However, even as a non-counsellor I found this book fascinating. And eye-opening.

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The book starts by helping the counsellors to identify whether their client is a TCK, and if  the reason they have come for counselling is related to their childhood (I can’t believe it wouldn’t at least come up, in the majority of cases). It then goes on to discuss the different issues that might have affected these clients: depression, adjustment disorder, even post-traumatic stress disorder. And while PTSD may seem extreme, I think about the older expat children of my friends who lived through the 2008 bombing of the Mariott in Islamabad (and subsequent evacuation), and the worry they  had about how to talk to their children about what happened.  If not dealt with there and then, it’s very possible that some of that trauma might surface later on in life – perhaps even at the worst possible time – when those children are at teenagers and at boarding school.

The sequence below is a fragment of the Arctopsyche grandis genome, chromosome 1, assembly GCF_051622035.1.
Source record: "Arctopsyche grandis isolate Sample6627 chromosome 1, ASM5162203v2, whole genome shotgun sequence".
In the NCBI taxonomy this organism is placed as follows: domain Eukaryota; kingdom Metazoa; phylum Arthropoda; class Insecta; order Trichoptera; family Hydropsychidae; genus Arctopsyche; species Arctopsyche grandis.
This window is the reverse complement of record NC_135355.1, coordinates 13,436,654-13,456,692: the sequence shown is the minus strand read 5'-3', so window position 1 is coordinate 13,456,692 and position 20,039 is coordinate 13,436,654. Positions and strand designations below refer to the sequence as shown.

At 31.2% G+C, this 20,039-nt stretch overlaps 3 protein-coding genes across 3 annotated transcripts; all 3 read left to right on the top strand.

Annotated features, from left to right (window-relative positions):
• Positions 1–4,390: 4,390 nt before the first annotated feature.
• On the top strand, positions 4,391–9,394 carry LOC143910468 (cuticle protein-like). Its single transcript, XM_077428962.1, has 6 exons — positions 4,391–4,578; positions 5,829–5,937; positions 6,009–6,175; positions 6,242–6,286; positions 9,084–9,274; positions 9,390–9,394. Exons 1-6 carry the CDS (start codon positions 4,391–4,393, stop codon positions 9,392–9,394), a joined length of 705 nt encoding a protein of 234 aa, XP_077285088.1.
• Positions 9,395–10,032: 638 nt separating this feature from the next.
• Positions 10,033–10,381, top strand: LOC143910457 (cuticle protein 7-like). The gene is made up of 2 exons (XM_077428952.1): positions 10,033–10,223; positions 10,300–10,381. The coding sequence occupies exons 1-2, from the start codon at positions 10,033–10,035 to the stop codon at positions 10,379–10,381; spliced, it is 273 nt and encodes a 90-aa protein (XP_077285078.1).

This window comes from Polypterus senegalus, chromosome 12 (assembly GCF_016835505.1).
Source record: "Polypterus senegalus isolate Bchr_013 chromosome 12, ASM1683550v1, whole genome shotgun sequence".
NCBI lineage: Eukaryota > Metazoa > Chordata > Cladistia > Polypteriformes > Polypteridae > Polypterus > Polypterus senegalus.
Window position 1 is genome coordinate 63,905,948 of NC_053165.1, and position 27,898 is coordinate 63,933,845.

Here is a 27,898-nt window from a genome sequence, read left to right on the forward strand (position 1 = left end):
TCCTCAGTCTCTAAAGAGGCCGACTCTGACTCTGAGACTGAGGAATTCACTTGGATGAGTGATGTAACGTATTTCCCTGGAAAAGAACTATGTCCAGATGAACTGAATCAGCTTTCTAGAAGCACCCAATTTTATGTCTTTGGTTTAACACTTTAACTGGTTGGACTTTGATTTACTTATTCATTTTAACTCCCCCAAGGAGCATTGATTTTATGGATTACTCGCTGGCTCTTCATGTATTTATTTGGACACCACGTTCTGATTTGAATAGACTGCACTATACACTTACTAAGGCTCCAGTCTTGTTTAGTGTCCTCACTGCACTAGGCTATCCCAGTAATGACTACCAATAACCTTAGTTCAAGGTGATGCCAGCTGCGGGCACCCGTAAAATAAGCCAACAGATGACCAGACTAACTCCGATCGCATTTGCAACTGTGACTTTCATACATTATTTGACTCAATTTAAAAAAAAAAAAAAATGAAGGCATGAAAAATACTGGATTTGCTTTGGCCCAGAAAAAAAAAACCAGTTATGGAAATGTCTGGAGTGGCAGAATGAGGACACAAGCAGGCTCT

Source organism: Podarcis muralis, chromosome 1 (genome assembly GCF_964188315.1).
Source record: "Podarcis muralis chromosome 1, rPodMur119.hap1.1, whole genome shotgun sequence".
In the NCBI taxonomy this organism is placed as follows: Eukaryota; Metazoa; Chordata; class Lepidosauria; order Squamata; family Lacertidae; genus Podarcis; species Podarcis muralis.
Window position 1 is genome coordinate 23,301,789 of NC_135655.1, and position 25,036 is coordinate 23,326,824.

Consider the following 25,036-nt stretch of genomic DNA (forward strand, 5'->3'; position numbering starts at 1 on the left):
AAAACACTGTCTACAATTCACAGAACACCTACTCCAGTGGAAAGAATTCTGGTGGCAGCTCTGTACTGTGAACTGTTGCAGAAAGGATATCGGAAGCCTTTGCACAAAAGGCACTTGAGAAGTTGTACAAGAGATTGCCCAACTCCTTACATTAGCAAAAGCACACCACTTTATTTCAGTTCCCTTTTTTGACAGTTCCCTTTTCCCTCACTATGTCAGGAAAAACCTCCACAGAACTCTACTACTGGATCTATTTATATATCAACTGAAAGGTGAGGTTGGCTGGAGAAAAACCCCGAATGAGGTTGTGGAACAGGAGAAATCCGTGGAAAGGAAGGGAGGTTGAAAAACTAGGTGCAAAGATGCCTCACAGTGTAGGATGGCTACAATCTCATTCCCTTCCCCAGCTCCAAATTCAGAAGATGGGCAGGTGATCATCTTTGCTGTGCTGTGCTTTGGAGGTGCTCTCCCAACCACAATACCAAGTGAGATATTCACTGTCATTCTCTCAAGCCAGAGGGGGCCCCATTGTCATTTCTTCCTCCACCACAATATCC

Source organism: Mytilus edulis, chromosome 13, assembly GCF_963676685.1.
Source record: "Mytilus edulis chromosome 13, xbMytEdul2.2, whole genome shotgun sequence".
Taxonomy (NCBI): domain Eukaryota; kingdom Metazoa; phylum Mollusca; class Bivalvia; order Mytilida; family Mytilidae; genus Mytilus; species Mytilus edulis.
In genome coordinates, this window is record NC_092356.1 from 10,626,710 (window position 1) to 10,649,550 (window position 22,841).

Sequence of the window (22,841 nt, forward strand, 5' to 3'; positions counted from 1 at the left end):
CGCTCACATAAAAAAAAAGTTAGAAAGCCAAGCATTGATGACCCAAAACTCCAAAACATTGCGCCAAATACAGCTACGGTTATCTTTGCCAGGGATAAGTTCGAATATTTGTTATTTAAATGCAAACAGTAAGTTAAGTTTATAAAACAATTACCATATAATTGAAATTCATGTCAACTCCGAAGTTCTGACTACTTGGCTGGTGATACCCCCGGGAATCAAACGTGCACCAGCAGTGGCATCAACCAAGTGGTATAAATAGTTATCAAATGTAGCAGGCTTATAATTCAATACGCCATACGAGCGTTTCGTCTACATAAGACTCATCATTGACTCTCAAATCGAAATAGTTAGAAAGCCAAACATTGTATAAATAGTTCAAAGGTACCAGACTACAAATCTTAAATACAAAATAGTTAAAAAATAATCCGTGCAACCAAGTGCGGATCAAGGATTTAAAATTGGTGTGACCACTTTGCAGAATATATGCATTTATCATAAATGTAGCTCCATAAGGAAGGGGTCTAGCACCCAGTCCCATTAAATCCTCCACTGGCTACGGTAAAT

Throughout the book, author Lois uses examples that she has taken from her real-life practice but disguised or amalgamated so there is no breach of confidentiality. However, you can be sure that the examples she gives will be very real, even if they are not each based on one real person.

As an ATCK myself, I found myself nodding along as I read the stories based on the lives of other ATCK’s: Katie, a middle-aged woman who spent a childhood in Asia and struggled with depression at university; Portia, who shied away from getting close to anyone; Rhonda, a teenage client, who asks why her family just can’t be “normal”. And of course, as many of the stories relate to childhood, I also kept the thought in my mind of how living an expat life may affect my own children – and what I can do to try and make things easier for them.

Much of the book is very counsellor-speak, as well as American (although I don’t find it overly touchy-feely in the way American “self-help” books often are; Lois was, of course, an expat child herself so perhaps is less American than some writers of this sort of book!). But because of it being aimed at counsellors, there were parts of the book that I just skipped entirely. The parts that I did read in depth more than made up for the missed bits, although I would still love it if Lois now wrote a book entirely for the “lay ” reader!

There were so many sections of this book that I really liked, and found relevant, that it is hard to pick just one or two out. But to give you a flavour, I have picked out a couple of quotes: